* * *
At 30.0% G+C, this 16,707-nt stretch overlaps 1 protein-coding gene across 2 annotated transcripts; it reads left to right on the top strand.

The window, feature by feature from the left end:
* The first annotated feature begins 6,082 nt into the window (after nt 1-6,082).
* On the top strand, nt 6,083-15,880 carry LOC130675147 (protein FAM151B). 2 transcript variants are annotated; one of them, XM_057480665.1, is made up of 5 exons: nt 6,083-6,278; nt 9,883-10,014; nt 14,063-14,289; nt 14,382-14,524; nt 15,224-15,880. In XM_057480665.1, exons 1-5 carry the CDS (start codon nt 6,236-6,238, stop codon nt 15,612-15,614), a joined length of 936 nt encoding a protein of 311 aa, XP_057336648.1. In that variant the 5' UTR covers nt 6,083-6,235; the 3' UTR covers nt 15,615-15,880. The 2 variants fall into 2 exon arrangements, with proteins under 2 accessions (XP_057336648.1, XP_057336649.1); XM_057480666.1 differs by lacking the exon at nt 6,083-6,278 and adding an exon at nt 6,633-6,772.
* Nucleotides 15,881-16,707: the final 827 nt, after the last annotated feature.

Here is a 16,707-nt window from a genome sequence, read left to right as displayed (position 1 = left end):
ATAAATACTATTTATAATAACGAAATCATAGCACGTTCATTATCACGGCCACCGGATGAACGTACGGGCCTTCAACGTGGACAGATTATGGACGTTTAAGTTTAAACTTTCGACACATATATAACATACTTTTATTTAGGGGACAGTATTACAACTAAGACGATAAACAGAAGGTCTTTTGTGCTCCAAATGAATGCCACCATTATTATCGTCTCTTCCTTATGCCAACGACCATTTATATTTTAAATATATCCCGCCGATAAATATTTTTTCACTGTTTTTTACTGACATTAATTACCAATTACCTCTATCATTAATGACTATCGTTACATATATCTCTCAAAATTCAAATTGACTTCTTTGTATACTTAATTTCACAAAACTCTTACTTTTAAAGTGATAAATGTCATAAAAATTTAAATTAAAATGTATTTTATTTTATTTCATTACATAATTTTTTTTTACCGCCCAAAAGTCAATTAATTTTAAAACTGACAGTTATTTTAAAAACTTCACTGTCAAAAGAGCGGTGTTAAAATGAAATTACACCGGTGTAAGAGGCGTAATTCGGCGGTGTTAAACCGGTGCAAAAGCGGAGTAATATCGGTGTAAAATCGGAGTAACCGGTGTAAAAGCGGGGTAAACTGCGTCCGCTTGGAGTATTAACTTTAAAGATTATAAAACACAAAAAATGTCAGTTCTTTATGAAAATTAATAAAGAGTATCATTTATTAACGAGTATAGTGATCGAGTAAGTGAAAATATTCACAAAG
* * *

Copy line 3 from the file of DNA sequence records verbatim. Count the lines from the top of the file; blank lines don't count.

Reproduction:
* The first annotated feature begins 6,082 nt into the window (after nt 1-6,082).